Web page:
Major media wants to make sure you know that departing White House communications director Hope Hicks was a model.
When news broke Wednesday that the influential aide who’s been a fixture in Trumpworld since 2015 plans to step down, the New York Times, Washington Post, and Chicago Tribune scrambled to cover the story and include the important detail about Hicks’s modeling expertise. So did TV outlets like NBC, MSNBC, Fox, BBC, and CNBC.
“Hicks was an improbable campaign press secretary and senior White House official,” the Associated Press wrote Wednesday. “A former Ralph Lauren fashion model and public relations pro who worked for Trump’s daughter Ivanka, Hicks had no political background when Trump asked her to serve on his campaign.”
None of this coverage mentioned the salient fact that Hicks’s modeling career spanned ages 10 to 16. She landed the Ralph Lauren deal at age 11. By 16 she had quit her part-time modeling job to focus on her true passion, lacrosse. She went on to be the captain of her college club team at Southern Methodist University, where, her college coach told NPR, she never mentioned modeling.
But in media coverage, her modeling “career” serves as an important backdrop to her current role, a signal of her inexperience at best. This isn’t the standard in journalism or the standard the same press corps has applied to this White House. In the long line of men who’ve also left the West Wing, no outlet has highlighted their part-time jobs or activities in high school. That wouldn’t be relevant. And it’s not for Hicks either.
This isn’t the only example of gendered media coverage of Hicks. Routinely, major media outlets have questioned Hicks’s experience, doubted her contributions to the campaign and inside the White House, and implied her looks are relevant ... to anything. It adds up to another insidious narrative about a woman in power that is familiar to successful women everywhere.
Hope Hicks is pretty
The media can’t just come out and say what they want to say, which is that Hicks fits the bill for what media generally agrees is pretty. She is thin. She is white. Her hair is long. Her eyes are bright. Even the most tone-deaf reporter knows saying any of that is a no-no. It’s an obvious sexist trap that undermines the subject. The tip-off is that only in rare cases do male politicians get a physical description, generally when it is specifically relevant to the story.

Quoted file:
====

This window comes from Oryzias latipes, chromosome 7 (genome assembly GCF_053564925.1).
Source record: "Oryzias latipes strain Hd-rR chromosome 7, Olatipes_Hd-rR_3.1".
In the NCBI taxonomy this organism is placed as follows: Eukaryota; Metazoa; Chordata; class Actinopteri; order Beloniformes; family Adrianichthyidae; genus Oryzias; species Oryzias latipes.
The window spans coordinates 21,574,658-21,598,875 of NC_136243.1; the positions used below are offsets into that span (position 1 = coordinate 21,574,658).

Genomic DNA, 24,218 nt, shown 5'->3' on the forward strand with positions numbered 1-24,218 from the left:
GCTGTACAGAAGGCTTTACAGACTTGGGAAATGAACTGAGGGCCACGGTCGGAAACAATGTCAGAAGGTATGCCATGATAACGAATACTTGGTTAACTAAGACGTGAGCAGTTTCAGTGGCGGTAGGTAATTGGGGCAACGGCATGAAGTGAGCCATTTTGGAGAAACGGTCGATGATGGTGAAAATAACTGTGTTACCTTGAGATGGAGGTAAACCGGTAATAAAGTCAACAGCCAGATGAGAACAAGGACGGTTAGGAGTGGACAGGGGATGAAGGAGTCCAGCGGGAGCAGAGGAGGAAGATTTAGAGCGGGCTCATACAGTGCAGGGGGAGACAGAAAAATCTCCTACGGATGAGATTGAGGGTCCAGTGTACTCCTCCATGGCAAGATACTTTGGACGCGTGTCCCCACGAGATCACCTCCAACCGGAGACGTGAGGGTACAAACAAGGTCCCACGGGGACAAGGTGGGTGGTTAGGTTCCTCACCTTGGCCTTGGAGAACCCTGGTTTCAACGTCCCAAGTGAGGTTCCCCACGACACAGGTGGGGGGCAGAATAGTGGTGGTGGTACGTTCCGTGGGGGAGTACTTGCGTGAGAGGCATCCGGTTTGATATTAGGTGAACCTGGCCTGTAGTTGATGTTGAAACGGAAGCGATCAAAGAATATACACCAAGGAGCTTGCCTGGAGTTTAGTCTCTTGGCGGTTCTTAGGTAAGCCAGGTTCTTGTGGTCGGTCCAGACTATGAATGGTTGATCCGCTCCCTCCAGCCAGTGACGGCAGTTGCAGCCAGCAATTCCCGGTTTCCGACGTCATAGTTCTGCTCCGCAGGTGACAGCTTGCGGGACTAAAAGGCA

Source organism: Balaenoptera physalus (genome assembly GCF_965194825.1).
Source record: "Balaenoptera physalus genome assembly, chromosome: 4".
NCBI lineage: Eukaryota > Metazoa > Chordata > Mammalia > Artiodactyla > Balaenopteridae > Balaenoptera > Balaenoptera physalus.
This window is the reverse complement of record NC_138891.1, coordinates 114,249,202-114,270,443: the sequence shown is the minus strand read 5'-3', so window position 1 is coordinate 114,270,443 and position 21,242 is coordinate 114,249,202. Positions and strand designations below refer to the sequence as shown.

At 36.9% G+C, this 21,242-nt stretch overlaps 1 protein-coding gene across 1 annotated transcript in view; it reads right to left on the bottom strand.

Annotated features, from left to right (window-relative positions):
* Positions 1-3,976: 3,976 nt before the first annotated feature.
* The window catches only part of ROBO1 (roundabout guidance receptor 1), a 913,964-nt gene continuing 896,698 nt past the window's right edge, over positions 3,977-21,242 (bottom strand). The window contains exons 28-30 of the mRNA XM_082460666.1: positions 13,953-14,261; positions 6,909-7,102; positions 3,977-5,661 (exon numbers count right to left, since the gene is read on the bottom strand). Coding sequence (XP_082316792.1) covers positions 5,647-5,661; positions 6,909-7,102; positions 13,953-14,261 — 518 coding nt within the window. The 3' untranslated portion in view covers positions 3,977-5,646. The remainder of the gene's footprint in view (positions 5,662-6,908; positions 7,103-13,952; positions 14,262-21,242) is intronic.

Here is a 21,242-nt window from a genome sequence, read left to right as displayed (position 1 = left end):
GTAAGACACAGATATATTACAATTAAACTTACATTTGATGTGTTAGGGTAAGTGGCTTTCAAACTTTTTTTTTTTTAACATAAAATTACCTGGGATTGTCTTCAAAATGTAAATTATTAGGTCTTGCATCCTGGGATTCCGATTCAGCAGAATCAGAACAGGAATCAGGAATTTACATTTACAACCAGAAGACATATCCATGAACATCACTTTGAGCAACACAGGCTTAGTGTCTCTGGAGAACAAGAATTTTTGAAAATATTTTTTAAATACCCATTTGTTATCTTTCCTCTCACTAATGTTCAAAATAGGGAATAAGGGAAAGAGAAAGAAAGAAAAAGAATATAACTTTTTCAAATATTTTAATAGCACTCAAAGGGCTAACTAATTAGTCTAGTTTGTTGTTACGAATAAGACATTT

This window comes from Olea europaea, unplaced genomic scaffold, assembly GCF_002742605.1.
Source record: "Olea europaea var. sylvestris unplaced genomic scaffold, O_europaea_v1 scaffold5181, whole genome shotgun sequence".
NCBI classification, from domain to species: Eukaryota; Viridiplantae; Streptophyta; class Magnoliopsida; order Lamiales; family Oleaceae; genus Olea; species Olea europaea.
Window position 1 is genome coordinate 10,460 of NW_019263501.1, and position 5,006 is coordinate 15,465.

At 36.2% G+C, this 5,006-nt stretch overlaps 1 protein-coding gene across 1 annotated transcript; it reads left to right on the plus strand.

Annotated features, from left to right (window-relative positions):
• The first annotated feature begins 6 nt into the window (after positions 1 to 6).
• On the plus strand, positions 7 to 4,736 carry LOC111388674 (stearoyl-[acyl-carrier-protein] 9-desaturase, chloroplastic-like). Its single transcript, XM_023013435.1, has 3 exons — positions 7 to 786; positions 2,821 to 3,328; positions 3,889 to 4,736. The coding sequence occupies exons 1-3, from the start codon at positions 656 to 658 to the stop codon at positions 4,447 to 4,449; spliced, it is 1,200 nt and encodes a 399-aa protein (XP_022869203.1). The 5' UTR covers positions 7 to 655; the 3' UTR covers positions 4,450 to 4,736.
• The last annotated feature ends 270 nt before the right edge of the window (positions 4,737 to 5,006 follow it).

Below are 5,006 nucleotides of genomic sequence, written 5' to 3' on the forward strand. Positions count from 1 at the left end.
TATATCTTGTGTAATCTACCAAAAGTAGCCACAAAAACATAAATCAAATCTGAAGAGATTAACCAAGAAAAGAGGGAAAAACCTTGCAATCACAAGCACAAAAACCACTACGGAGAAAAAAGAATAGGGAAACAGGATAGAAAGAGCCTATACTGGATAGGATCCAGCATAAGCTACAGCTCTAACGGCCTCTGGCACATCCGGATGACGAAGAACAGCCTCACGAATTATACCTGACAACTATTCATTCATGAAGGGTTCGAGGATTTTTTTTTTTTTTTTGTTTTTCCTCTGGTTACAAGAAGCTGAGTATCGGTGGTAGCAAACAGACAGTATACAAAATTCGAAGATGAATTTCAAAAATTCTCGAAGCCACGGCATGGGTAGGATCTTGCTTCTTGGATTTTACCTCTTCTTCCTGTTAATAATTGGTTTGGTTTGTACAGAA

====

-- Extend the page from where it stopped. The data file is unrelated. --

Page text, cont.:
But media gets a nice workaround with Hicks. She was a model, a great code word for what they want to say without saying it. Her résumé gives them cover. The added ridiculousness, in this case, is the fact that her most high-profile modeling work was on the cover of a Gossip Girl spinoff young adult book, It Girl … when she was 16.
There was also this breakout modeling shot on the cover of the children’s book series The Hourglass. She appeared on several as a girl.
(To be fair, Hicks did once appear on Ivanka Trump’s promotional website, wearing an Ivanka-brand shift. She ran PR for the brand at the time.)
Serious outlets even slide into Hicks’s looks sometimes, usually point to someone else’s coverage, like a lifestyle magazine, and not saying it themselves.
The old saying holds up all across media: Women are seen more than heard. And it’s tough even for newspapers to let it go.
Hope Hicks has no experience
Three years into Hicks’s round-the-clock job as an adviser, confidante, and steady hand inside the Trump campaign and White House, most media still makes sure to note that before all that, she was inexperienced in politics. Even on the day she announced she was leaving, after the longest run of any aide not named Trump, the Washington Post described her as “a political neophyte.”
When does Hicks get to be called a savvy operator who made a brash move to join a campaign that professionals wrote off? After she helped Trump win a vicious Republican primary? After an upset presidential election? After running press through an unprecedented year in the White House?